“Look around you – right now,” says Phil Scott, Head of EMEA developer relations at Nvidia.
“Look at the objects illuminated by beams of light.
“If you follow the path of those light beams backwards from your eye to the objects that the light interacts with, that’s ray tracing.
“There probably aren’t many people outside of computer graphics who know the term, but there are very few people on the planet who haven’t experienced it.”
Even though ray tracing has been in Hollywood blockbusters for years – thanks to sophisticated CGI – it’s only now that technology is allowing video games to deliver similar results.
“Imagine having cutting edge Hollywood CGI in your games at home,” Scott continues.
“In video games, it provides realistic, cinematic lighting effects – essentially simulating the behaviour of light, shadows and reflections as they would in real life.”
CGI has come a long way since the 2D iteration in 1973’s Westworld, with visual effects now almost indistinguishable from real life.
So why has it taken so long for video games to catch up? Simply put, gaming graphics cards have not been fast enough… until now.
“Ray tracing has always been incredibly hard to do as computer hardware hasn’t been fast enough to be able to use these techniques in real time,” explains Scott.
“Film makers can take as long as they like to render a single frame – and it can take days, even weeks, to render complex special effects – but video games have only a fraction of a second.
“GPUs just haven’t been powerful enough, but we’ve now got to a point where we can render a fully ray-traced game scene in real-time thanks to GeForce RTX cards, which is why it’s such a huge deal.”
The cards Scott is referring to are the Geforce GTX 2000 Series, which, thanks to the new Turing architecture, allow for real time ray tracing (RTX) and “six times the performance” of the previous iteration of hardware. The result?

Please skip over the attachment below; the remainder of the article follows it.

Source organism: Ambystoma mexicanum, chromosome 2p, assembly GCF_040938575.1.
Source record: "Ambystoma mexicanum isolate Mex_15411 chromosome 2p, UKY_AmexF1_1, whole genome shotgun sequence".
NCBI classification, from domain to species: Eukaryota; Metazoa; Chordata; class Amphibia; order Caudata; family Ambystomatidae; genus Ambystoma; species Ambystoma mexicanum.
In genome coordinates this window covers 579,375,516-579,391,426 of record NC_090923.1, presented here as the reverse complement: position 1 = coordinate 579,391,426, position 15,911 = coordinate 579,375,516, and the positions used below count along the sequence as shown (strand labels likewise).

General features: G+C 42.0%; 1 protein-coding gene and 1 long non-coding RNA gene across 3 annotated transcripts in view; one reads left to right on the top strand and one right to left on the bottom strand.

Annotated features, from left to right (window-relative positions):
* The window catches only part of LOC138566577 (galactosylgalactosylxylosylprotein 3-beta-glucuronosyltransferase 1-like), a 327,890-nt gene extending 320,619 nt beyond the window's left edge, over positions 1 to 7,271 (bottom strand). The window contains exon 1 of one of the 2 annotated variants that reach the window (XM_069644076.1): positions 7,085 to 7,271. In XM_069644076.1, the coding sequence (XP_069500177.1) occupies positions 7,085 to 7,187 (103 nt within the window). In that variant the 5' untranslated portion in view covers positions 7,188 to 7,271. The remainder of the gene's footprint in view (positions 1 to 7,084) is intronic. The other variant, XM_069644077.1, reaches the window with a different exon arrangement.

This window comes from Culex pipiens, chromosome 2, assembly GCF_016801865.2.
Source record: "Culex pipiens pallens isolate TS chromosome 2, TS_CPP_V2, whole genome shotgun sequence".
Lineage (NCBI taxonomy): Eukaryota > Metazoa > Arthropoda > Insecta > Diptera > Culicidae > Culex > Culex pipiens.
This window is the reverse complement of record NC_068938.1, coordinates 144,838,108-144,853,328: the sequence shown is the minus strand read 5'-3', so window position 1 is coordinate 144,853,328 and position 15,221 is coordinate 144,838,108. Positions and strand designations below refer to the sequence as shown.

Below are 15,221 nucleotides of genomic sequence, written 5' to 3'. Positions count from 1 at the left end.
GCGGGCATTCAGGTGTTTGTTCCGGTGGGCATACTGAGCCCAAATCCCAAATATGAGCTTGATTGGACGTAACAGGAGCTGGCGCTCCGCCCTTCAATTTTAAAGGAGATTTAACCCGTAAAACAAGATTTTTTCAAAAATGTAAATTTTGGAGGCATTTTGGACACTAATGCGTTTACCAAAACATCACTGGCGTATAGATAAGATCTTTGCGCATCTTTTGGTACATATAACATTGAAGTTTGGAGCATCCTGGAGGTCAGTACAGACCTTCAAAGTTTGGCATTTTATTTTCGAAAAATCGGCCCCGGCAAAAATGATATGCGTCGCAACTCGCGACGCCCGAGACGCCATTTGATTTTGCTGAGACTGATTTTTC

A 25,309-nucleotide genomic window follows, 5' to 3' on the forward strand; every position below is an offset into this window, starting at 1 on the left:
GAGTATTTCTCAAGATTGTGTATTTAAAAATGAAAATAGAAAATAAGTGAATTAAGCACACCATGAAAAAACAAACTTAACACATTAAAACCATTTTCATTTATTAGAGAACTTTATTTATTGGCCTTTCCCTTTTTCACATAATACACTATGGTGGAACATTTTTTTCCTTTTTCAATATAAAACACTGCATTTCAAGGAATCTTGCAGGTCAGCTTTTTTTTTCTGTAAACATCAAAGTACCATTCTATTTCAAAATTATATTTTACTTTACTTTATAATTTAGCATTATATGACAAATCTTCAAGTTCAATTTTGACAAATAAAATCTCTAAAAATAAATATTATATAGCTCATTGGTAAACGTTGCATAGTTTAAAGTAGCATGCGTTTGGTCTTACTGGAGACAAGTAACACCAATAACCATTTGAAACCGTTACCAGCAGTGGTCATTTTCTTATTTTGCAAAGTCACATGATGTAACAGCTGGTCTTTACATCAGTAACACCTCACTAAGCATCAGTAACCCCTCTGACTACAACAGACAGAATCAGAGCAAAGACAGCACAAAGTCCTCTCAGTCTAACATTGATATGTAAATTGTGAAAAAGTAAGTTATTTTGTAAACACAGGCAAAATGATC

“Realism,” says Scott. “When it comes to next gen gaming it’s all about realism and wanting to feel as immersed as possible in the game you’re playing.
“Real-time ray tracing means scenes will more accurately display what you see with your own eyes.
“If an explosion goes off in a game, you’ll see it reflected in the puddles on the grounds, in the windows of near-by buildings and even on the barrel of your gun.
“Imagine being able to see the reflection in a window of your enemy standing behind you and being able to instantly react. In racing games, you could have that realistic blinding glare from the lights as they shine and reflect on the wet tarmac.
“The games you enjoy at home will get more of the cinematic qualities of a Hollywood blockbuster.”
Right now, there’s a substantial GPU cost for games to use real-time ray tracing – which likely rules it out for this generation of consoles. The hardware, too, costs hundreds of pounds.
However, with the PS5 and “Xbox Two” in development, it could only be a matter of time before real-time ray tracing finds itself moving beyond the high-end PC space.
“Ray tracing is redefining expectations of how games should look, and gamers will soon come to expect this type of technology,” says Scott.
“The PC is generations ahead of what’s available on consoles right now and they don’t have the computational power; but it’s very possible that we may see ray tracing in future gen consoles.
“We’re working closely together with game developers to bring it to gamers as quickly as possible while also ensuring a great experience from the beginning.
“Battlefield V, the first-ever game to use ray-traced reflections, is available now. We’re adding final touches to Shadow of the Tomb Raider, and Metro Exodus will launch in February.”
Excitingly, Battlefield is powered by EA’s in-house Frostbite engine – which suggests Ray Tracing could well feature in a number of other titles.
I ask him about the chances of it coming to the next FIFA. “That’s a question for EA,” he responds.
With the focus on resolution and hardware scrutinised on its ability to provide stable framerates and detail at 4K, could real-time Ray Tracing represent a shift in focus?
“They are both important,” says Scott.
“We now have a proper step up to gaming at 4K resolutions, but in the quest for photo realism, we need to focus on developing better and better graphics which is what ray tracing provides.”
The quest for photo realism could well be nearing its conclusion.